1 September 2020
Pentagon report: China amassing arsenal of anti-satellite weapons
By Sandra Erwin


Debris from the Chinese ASAT test in 2007. Credit: NASA

DoD report: China intends to pursue ASAT weapons despite its rhetoric against the militarization of space.

WASHINGTON — China is progressing with the development of missiles and electronic weapons that could target satellites in low and high orbits, the Pentagon says in a new report released Sept. 1.

China already has operational ground-based missiles that can hit satellites in low-Earth orbit and “probably intends to pursue additional ASAT weapons capable of destroying satellites up to geosynchronous Earth orbit,” says the Defense Department’s annual report to Congress on China’s military capabilities.

DoD has been required by law to submit this report since 2000.

The Pentagon says Chinese military strategists regard the ability to use space-based systems and to deny them to adversaries as central to modern warfare. China for years has continued to “strengthen its military space capabilities despite its public stance against the militarization of space,” the report says.

China has not publicly acknowledged the existence of any new anti-satellite weapons programs since it confirmed it used an ASAT missile to destroy a weather satellite in 2007, but the nation has been steadily advancing in this area, the report says. So-called counterspace capabilities developed by China include kinetic-kill missiles, ground-based lasers, orbiting space robots and space surveillance to monitor objects across the globe and in space.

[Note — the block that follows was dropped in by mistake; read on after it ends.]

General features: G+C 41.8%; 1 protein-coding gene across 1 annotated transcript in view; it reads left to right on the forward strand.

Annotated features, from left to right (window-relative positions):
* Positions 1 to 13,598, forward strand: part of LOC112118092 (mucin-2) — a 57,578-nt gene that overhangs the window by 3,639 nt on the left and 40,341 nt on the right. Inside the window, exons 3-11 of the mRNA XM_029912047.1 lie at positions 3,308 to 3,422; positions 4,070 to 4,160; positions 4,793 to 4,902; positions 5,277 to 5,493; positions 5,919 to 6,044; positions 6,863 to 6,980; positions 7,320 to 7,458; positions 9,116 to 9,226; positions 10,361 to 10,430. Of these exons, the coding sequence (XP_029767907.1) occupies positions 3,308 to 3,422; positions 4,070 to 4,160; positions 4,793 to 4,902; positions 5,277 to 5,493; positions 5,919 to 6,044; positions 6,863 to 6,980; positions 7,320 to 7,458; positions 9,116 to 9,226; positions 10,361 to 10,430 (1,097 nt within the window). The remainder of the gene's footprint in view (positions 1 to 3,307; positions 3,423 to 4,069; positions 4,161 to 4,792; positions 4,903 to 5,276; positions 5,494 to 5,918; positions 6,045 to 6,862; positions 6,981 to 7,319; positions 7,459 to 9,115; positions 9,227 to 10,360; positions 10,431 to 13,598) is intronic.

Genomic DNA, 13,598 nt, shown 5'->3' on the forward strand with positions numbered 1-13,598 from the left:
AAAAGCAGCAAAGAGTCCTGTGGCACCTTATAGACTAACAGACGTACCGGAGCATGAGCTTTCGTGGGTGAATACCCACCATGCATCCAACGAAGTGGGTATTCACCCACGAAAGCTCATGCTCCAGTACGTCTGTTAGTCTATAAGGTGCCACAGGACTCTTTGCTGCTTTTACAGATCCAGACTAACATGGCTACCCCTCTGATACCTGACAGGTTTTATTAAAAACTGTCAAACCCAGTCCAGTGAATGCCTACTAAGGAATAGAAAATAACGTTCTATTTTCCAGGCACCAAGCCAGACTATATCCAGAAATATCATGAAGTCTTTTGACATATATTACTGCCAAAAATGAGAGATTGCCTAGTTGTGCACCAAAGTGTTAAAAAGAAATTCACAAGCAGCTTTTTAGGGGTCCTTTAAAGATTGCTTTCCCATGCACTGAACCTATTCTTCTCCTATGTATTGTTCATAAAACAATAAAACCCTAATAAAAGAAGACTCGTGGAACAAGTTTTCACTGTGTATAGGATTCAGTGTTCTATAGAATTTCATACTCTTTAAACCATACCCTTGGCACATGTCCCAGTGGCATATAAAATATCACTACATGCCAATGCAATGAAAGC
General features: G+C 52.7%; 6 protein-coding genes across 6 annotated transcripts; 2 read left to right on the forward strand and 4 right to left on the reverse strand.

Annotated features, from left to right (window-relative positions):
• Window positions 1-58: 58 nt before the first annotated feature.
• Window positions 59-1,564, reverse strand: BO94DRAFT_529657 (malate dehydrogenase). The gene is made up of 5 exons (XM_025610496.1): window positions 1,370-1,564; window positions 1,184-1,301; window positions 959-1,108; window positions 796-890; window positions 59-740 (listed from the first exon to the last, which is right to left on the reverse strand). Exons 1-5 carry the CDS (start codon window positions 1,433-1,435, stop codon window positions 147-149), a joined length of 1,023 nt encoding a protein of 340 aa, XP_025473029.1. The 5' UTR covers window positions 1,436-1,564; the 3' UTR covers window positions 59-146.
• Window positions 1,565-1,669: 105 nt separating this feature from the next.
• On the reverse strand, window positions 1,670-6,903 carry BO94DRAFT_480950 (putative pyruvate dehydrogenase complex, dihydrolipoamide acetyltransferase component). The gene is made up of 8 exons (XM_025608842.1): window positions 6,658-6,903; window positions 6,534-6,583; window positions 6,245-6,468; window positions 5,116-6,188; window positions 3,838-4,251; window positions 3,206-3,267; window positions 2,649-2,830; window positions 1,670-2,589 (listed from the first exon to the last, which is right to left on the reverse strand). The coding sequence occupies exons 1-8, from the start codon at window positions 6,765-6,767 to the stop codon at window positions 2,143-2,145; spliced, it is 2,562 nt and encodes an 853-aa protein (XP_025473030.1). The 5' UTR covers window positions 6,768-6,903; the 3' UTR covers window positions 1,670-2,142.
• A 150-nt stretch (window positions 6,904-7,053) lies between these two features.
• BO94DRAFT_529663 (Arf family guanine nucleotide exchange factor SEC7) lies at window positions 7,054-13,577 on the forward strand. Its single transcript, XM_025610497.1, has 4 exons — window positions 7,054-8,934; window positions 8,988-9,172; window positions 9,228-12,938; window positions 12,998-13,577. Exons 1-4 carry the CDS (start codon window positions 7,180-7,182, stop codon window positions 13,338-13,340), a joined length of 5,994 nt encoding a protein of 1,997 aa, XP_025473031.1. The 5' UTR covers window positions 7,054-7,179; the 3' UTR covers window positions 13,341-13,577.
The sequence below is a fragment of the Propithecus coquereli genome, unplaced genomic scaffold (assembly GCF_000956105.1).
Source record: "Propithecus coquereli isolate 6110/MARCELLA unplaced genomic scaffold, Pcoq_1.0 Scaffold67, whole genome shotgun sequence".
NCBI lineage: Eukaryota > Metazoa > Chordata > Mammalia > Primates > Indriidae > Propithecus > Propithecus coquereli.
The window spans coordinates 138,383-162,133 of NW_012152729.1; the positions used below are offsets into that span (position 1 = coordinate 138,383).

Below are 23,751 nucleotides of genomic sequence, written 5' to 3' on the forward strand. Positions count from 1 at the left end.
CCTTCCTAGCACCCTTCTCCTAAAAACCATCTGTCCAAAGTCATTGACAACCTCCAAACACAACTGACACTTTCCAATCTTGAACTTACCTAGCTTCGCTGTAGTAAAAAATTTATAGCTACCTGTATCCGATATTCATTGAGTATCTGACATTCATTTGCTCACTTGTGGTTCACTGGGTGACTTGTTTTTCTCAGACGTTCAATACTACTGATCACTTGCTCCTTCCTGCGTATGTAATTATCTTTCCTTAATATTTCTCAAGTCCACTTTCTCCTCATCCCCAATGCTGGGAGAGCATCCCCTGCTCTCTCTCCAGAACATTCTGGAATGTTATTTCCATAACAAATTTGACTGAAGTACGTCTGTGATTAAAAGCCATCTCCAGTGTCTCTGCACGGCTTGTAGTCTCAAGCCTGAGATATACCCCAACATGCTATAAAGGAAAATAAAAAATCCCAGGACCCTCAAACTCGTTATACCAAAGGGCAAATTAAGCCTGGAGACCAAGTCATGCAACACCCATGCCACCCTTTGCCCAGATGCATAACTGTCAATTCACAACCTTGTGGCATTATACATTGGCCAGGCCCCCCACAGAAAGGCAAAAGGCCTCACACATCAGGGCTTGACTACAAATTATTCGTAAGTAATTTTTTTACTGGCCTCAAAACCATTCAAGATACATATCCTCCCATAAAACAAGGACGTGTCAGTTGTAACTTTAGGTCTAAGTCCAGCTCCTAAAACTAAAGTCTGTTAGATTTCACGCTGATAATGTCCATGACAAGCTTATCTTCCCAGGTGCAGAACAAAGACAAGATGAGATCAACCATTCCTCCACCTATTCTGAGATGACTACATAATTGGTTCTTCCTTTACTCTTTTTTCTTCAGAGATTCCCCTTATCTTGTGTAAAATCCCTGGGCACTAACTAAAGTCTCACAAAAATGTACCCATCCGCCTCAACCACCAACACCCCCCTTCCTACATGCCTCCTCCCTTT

Electronic weapons — such as satellite jammers, cyber capabilities and directed-energy weapons — also are part of China’s arsenal of counterspace systems.

According to China’s military strategy, an adversary’s imaging, communications navigation and early warning satellites would be targeted in order to “blind and deafen the enemy,” says the report.

Besides strengthening its anti-satellite weapons technology, the report notes, China is advancing space capabilities across the board — in satellites, launch vehicles, sensors and lunar systems, all intended to help fulfill China’s long-term goal of becoming the world’s most powerful space power.

Global Network